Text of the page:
Generally speaking, hype is constantly devolving, but once the Council gloms onto a word, a phrase or , God help us, a concept, i.e., “world class,” it never lets go. Virtually everything in Santa Monica now is “vibrant,” or “robust,” or both – but never both at once. And, now, “village” is overtaking both “vibrant” and “robust.”

Texas developer Hines, is currently promoting a 770,000 square foot (recently reduced from 960.000 square feet) commercial development that it and the planners call “Bergamot Transit Station Center Village,” and any day now work will begin on “The Village,” a mega-housing project in the Civic Center that will combine 130 affordable housing rental units, 134 luxury condos and the ubiquitous ‘retail,” Some of “the Village” buildings will be nearly 100 feet tall.

The Council, along with the City Hall hypesters, also seems pleased as punch that four new hotels are in the works — though one is guaranteed to fatally sully one of Santa Monica’s most cherished landmarks, and two will be located on Colorado Avenue in downtown Santa Monica, which is already on its way from congestion to gridlock.

Council members have never expressed concern, much less regret for the loss or displacement of virtually all of the Third Street booksellers, though it was their decision to court Barnes and Noble and Borders — the mega-stores that ultimately unhinged the book business all over West L.A. Indeed, if quizzed, they would probably take credit for saving Santa Monica from the chaos that afflicts the book business now — with Kindle eliminating the need for actual books, and Amazon et al simultaneously eliminating the need for actual bookshops, and publishers in a tizzy over e-books, and writers publishing their own books on-line — by killing the bookstores 20 years ago.

That’s the kind of twisted logic that seems to dominate Council decisions now. Another example is Pam O’Connor’s take on campaign contributions. Sure, she takes money from developers, but she also receives emails from residents and encounters people in public places who oppose developments and she listens to all of them. Perhaps. But she invariably votes for the developments and against the residents whom she was elected to represent.

The City announced a new website this week: “BE EXCITED, BE PREPARED!” it says. “ The future that Santa Monicans have envisioned for the city through the Land Use and Circulation Element (LUCE) community visioning is beginning to break ground. will help you stay informed about the exciting projects coming soon to Santa Monica!”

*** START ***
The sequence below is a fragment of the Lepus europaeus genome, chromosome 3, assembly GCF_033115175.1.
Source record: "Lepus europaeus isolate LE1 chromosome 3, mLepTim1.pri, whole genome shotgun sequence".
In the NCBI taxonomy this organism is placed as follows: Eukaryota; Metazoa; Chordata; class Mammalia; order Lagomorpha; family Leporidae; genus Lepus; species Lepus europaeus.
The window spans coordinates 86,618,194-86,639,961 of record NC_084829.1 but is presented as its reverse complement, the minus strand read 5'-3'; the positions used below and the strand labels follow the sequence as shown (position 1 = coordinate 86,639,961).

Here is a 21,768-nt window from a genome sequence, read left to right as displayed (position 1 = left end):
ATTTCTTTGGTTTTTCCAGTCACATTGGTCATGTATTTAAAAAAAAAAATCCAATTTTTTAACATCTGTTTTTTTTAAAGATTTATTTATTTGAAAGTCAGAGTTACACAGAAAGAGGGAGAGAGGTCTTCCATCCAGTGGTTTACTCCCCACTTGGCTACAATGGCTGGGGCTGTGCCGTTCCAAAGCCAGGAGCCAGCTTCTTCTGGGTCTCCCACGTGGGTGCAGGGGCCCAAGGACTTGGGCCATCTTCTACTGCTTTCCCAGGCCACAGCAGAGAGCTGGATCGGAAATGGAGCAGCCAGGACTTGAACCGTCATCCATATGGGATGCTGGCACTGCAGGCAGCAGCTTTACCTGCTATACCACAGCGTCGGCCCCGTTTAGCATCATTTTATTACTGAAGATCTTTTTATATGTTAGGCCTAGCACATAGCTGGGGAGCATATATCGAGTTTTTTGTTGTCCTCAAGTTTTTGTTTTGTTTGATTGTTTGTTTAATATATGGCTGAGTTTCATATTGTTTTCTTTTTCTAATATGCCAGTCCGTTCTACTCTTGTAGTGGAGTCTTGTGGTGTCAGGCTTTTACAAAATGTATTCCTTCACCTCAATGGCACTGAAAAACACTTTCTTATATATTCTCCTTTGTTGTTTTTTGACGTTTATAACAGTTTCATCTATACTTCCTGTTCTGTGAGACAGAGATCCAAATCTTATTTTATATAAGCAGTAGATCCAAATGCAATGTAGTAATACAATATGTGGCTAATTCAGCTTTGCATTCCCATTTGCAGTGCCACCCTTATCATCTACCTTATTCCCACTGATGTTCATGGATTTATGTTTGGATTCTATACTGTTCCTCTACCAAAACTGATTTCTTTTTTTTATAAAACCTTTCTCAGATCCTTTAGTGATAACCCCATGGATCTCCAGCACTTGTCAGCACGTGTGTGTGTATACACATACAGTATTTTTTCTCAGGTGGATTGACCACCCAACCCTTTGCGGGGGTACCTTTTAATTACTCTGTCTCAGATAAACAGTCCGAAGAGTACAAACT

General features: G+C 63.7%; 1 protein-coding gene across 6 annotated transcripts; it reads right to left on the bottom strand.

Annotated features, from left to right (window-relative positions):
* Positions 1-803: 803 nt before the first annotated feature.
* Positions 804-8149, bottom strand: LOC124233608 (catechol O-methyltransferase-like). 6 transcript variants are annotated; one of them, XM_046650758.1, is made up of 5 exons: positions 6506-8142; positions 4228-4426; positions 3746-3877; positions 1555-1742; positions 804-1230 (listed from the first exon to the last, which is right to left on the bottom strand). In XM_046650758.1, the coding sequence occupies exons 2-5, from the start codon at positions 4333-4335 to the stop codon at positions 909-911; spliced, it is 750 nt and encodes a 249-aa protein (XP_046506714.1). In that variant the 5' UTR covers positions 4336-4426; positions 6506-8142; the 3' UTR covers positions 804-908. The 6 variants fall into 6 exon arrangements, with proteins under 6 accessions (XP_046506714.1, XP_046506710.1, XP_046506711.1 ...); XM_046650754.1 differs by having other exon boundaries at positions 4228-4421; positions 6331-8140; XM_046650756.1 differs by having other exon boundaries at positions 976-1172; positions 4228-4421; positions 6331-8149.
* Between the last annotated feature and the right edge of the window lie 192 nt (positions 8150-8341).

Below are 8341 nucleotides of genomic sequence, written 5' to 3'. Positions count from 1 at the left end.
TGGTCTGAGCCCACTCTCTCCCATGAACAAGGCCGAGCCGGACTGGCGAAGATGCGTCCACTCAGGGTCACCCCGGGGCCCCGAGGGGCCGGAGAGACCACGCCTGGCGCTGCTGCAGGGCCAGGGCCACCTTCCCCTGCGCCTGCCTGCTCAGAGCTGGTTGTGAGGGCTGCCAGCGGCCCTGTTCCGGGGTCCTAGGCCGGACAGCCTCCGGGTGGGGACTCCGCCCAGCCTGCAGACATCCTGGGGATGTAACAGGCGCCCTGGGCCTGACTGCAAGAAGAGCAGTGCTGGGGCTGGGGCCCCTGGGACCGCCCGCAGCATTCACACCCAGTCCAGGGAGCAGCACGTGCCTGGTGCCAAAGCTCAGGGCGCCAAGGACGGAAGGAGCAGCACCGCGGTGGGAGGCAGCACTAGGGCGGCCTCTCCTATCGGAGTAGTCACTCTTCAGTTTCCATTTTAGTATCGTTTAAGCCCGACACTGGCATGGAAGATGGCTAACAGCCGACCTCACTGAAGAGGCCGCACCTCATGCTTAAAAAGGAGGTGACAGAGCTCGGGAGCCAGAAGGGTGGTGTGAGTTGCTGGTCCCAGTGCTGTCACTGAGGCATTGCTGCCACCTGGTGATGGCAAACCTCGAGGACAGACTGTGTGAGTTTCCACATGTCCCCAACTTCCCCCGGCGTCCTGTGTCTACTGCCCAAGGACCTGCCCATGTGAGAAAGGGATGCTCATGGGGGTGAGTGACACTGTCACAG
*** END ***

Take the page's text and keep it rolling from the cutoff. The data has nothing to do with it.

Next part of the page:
Unfortunately, since the adoption of LUCE last summer, residents have seen little that they envisioned during the extended LUCE process, and a lot of what they thought they were done with — over two million square feet of new commercial developments in the area between 26th Street and the L.A. border, the fracture of existing residential neighborhoods, the further coagulation of traffic, more development in downtown Santa Monica, including “bicycle centers” that will be located in parking structures and include changing rooms and showers. Given the traffic jam-ups on the Olympic “corridor,” it may be necessary any day now to install showers and changing rooms for motorists at regular intervals on the Olympic median.

The new website is very well-made and artfully organized. As it carols all the projects in the works, it urges us to BE PREPARED! BE EXCITED!

But, looking at it, exploring it, one inevitably feels like a passenger on a train that is about to go off the rails, and when we try to contact the people in charge, we get the BUSY signal. We ARE excited, but not in a good way.

Residents have spent much of the last year dutifully attending workshops and meetings and talking truth to the planners, the developers, the Council. The projects are too big. There are too many. There are no discernible “public benefits.” The architecture is undistinguished. The planners have failed to prepare the vital documents – an area plan, an environmental impact report, and so on – that would permit them to accurately assess the projects — as a whole and individually. And traffic! It’s a nightmare! It’s already choking the streets. But the Council isn’t listening.. It’s working from a different script. The Bigger Better More script.

The Hypesters script. Vibrant…Robust…World Class.

In 1993, City Hall began calling itself the City, and everything else, meaning residents, the city. It was ominous, but clear. At least we knew where we stood — at the back of the line.

I not only read books. I write them. So I’m biased, but I believe that if the City hadn’t scuttled the book stores years ago, we might all be talking the same language by now.